Government oversight helps to ensure the level of fluoride in drinking water does not exceed safe rates. In Ontario, municipalities follow the guidelines laid out in the Safe Drinking Water Act managed by the Ministry of the Environment.

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10 Tips for Oral Health Care


Tooth Care


You know the basics of oral health care: brush twice a day, floss your teeth, avoid sugary snacks, and visit your dentist at least twice a year. Here are 10 tips for oral health care you may not know (and a good refresher if you do!)


1) Brush Smarter


Which is better: a humble manual toothbrush or a fancy electric one? They can be equally effective, but what really matters is your brushing technique.


Don’t just brush up and down or back and forth. Hold the brush at a 45-degree angle and use a gentle, circular motion to clean each surface of the teeth, including the chewing side and the side facing your tongue, for at least two minutes. Brushing harder or faster doesn’t do you any good. In fact, it can actually lead to tooth and gum damage! 


2) Don't Forget to Floss


People often think flossing is secondary to brushing, but they are both essential to good oral health. If you aren’t flossing, you’re leaving a third of the surface of the teeth unclean.


The ideal flossing technique is a forward or backward motion, with the floss forming a curved ‘C’ shape around the tooth. Use a fresh part of the floss for each tooth so you aren’t re-inserting the bacteria you just removed.


3) Pay Attention to Sensitive Teeth


Sensitivity to heat and cold is a common dental complaint, and it’s often a sign of an underlying issue like tooth decay, gum disease, or tooth grinding. It’s important to find and treat the source of tooth sensitivity, even if the pain is mild. See your dentist at the first signs of sensitive teeth.


4) Eat Well and Brush Often


You’ve heard it since you were a kid: sugar causes cavities. True, a diet high in sugar can lead to cavities, but the real cause is plaque, produced by bacteria in your mouth that eats the carbohydrates left on teeth after a meal.


While sugar is the biggest cavity culprit, even healthy food leads to some plaque formation. This is why you should brush after every meal, not just after dessert, and avoid eating or drinking anything, aside from water, after you have brushed your teeth at night.


5) Watch Your Fillings


Do you have fillings? If so, you can usually expect them to last for eight to 10 years. However, some fillings break down earlier than that. When a filling starts to chip and break apart, food and bacteria can get caught underneath, causing decay deep in the tooth. Be sure to make a dental appointment if your tooth filling is not holding up.


6) Wear a Mouth Guard


Mouth guards are standard equipment for contact sports like hockey and football. However, less confrontational sports—such as baseball, skiing, and skateboarding—can also pose a risk of injury to your teeth. Even minor dental injuries can lead to long-term consequences, so a mouth guard is a good investment for anyone who participates in a sport on a regular basis.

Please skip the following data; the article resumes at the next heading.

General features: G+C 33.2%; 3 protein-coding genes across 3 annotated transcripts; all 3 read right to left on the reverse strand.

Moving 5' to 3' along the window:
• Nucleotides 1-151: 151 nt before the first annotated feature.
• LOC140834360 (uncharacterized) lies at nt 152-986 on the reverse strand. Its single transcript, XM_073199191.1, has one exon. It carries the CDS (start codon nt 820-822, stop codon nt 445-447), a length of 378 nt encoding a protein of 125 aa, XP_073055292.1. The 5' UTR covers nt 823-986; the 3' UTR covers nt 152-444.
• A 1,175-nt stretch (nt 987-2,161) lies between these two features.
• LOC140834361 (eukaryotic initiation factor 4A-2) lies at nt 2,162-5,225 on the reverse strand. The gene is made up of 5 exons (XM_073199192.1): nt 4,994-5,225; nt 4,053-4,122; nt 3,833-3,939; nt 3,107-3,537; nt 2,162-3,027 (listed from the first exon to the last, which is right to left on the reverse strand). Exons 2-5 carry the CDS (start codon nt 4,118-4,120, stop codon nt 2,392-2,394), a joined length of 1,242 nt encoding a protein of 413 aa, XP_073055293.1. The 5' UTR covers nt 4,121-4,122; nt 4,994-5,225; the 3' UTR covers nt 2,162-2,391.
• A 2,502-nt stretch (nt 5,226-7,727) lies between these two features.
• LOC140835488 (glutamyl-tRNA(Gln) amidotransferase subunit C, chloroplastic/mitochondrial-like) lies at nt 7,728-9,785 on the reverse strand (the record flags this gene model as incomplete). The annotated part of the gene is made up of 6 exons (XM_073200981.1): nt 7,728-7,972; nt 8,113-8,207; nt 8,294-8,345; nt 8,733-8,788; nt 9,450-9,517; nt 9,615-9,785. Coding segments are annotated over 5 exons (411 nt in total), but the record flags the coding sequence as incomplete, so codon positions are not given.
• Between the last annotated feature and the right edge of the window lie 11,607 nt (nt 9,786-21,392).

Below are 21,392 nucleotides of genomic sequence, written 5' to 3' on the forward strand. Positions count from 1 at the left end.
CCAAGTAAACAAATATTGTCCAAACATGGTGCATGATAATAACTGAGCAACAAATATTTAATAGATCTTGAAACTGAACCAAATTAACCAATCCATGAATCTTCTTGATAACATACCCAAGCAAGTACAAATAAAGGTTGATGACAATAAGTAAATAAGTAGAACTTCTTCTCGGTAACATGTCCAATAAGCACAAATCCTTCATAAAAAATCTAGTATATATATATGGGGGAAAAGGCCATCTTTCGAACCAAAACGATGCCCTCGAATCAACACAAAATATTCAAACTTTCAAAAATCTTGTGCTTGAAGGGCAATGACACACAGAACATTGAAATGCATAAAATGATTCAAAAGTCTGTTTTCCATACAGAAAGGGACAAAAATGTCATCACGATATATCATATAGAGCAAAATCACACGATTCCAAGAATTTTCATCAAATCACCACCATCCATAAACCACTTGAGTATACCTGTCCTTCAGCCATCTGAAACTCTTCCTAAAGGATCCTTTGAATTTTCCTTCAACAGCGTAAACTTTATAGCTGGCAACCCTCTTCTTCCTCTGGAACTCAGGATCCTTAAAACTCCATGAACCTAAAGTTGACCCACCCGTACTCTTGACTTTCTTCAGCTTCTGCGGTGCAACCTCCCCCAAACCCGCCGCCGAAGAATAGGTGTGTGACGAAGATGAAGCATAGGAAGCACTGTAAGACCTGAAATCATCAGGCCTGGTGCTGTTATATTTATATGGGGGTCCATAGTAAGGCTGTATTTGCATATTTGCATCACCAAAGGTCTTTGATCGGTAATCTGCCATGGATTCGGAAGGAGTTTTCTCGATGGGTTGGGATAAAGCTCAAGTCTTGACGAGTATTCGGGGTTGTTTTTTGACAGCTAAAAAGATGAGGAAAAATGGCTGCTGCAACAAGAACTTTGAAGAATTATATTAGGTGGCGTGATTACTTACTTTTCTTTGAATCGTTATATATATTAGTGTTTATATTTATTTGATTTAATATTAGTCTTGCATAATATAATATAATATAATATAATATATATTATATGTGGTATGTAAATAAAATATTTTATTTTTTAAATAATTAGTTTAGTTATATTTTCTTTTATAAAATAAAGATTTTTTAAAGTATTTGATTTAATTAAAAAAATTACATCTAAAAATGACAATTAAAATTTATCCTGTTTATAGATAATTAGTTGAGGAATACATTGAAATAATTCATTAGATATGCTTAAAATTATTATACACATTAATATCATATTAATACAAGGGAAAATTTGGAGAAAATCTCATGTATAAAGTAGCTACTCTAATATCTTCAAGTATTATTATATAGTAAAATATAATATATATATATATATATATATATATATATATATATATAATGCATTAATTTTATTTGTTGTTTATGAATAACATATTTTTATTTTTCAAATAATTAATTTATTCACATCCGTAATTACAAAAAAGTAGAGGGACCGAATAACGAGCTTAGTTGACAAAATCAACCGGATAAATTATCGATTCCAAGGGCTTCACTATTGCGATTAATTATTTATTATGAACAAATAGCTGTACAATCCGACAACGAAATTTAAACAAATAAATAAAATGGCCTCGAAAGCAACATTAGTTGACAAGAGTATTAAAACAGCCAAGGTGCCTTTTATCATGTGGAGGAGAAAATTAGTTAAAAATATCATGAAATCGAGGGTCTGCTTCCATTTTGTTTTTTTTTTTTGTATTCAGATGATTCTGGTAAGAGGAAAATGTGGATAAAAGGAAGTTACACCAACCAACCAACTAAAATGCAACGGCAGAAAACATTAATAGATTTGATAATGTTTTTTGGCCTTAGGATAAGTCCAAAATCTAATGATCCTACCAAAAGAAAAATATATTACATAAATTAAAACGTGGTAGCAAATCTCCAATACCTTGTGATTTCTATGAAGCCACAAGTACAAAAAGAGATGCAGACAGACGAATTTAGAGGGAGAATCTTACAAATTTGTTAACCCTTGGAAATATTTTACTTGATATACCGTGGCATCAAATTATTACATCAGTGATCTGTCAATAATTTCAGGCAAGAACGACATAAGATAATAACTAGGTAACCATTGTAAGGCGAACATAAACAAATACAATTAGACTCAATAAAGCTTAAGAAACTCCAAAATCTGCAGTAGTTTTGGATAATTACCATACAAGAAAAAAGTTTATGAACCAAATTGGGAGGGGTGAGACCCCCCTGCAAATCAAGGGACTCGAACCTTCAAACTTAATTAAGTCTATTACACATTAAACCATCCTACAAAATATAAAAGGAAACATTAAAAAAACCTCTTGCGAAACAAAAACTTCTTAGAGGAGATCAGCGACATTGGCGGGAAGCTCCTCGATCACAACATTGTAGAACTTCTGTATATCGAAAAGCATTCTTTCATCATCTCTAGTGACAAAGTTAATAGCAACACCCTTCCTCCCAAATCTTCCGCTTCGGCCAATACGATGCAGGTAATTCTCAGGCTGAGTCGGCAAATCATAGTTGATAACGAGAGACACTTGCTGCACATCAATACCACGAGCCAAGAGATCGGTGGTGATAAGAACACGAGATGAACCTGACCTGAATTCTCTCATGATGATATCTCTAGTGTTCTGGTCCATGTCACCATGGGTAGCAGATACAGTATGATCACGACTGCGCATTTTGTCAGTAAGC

7) Read the Ingredients on Toothpaste


What’s in your toothpaste? Different kinds of toothpaste—those for desensitizing, tartar control, whitening, et cetera—consist of different active ingredients. Understanding how these ingredients work will help you choose the right toothpaste for you. You should always choose a toothpaste containing fluoride, even if your tap water is already fluoridated. 


8) Beat Bad Breath


There are many possible causes of bad breath, but poor oral hygiene is a common source. When you don’t brush and floss regularly, odor-causing bacteria can accumulate between teeth and in the back of your throat. However, bad breath can also be a sign of a medical problem, so have a dentist rule out any oral hygiene issues first.


9) Use Mouthwash as Directed


Mouthwash cannot replace proper brushing and flossing, but it can help boost your oral hygiene and control issues like bad breath, plaque, and oral sores. Be sure to read the instructions on the bottle before using it. Depending on the ingredients, the manufacturer may recommend using it either before or after brushing or flossing for the best results.


10) Make Regular Dental Appointments


Do not wait until you have a problem to see your dentist! Even if your teeth and gums seem fine, the dentist might notice things you can’t feel or see. Scheduling regular dental exams will help you detect and treat cavities, tooth decay, gingivitis, and other oral health issues before they become painful and/or expensive to fix.

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First Data On New Dental Fillings To Repair Tooth Decay Revealed


Amalgam Fillings


This might be a shock, but its true: data indicates that over 80 percent of the population in the United Kingdom has at least one filling in their teeth, seven fillings being the average. In addition to this, dentists fill eight million cavities with amalgams each year.


There are many mercury-based amalgams, but thanks to new data released by Professor Robert Hill, this may not need to be the case much longer. This data, regarding new bioactive glass composites, indicates a prolonged composite life and a lessened need for amalgams with mercury. This is major progress in restorative materials for everyone’s teeth.